I wonder what your context for “fellowship” is. Many of us Christians will most likely associate it with tea and coffee after the church gathering – “we stayed after the gathering and had good fellowship.” If you are a fan of “The Lord of the Rings”, you will have a very different, if not more accurate picture of what fellowship means. But for me it had always been tainted by this formal, corporate custom.
Then Arne visited a few weeks ago…
He came to speak with the All Nations Church student group that my wife and I lead, and several people were asking questions about how they felt pressure to reach out with the Gospel. Here was his response: “God is more interested in having fellowship with you than what you can do for him. As a Christian, your body is now a temple of the Holy Spirit, and your primary design is to enjoy the grace of Jesus, the love of God and the fellowship of the Holy Spirit.”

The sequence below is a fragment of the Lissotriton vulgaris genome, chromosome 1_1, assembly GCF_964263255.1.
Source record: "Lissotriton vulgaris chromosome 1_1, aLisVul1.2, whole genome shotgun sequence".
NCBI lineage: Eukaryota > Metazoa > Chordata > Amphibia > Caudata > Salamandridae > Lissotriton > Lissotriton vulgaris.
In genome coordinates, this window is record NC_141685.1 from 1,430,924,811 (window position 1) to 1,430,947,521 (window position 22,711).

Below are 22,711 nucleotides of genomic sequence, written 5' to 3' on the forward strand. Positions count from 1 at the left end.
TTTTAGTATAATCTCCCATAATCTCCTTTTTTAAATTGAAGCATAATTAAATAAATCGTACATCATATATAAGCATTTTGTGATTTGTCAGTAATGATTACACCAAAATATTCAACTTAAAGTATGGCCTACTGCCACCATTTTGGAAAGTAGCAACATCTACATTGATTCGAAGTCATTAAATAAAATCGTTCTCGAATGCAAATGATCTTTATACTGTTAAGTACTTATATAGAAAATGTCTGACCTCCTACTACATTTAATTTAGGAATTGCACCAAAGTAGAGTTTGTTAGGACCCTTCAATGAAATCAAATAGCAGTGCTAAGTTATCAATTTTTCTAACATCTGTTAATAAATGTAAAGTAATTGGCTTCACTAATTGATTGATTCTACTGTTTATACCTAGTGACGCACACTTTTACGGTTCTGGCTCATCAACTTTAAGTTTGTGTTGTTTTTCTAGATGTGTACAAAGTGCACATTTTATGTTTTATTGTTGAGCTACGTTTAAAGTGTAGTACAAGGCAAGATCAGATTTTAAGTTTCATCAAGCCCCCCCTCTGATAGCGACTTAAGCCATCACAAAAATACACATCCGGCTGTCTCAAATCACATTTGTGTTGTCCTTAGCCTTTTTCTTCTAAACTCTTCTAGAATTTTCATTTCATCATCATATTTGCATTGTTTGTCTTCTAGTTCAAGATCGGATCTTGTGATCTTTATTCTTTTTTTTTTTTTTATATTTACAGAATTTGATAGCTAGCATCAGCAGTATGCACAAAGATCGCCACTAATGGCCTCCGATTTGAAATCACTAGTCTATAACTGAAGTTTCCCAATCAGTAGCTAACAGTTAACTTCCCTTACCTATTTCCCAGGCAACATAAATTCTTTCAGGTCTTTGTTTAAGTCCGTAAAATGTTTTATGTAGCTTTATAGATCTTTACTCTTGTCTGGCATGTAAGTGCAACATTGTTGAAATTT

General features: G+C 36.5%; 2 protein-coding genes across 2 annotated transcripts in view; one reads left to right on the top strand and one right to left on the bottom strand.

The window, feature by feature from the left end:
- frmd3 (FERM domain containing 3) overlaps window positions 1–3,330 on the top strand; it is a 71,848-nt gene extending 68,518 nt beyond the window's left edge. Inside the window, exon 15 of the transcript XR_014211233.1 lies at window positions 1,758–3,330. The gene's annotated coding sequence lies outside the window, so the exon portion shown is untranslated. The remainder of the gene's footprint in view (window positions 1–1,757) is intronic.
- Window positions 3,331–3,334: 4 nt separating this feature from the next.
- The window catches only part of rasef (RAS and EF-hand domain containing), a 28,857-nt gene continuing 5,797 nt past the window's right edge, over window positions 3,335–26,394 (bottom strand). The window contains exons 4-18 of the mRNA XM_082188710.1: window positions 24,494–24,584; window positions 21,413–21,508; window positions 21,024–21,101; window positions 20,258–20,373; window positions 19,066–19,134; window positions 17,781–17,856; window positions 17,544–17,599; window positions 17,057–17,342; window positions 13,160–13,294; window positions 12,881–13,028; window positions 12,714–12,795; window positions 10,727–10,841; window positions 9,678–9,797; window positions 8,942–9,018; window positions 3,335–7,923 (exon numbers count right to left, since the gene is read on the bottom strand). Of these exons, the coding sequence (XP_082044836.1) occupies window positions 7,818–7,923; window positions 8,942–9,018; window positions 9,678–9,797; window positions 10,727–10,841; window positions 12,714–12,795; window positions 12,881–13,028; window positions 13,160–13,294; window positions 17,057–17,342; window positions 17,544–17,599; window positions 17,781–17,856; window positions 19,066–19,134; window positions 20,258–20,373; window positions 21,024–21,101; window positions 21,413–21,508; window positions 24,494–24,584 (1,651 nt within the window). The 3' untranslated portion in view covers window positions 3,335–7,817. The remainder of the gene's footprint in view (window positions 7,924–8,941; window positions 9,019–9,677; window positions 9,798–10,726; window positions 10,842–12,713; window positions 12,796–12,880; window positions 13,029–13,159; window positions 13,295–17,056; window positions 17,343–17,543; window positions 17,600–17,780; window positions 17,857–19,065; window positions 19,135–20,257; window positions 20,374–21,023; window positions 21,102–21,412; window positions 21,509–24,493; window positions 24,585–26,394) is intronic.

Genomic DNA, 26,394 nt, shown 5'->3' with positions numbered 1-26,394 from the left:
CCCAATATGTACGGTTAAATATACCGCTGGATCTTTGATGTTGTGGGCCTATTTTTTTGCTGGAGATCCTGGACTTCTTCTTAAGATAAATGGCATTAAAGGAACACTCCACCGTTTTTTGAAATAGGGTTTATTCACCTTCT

Just take a moment to let that sink in. I know I had to! “God is more interested in having fellowship with you than what you can do for him.”
I think that if Arne had used the word relationship instead of fellowship, I would not still be thinking about this interaction a month later. I am sure many of us have heard the former used to explain the latter. Relationship is a common word, unremarkable, even when used in a life-changing truth, such as this – that the God desires a relationship with humanity. But God is very deliberate with his words and so there must be a reason that he inspired Paul to write of “fellowship”; it must mean something more than “relationship”.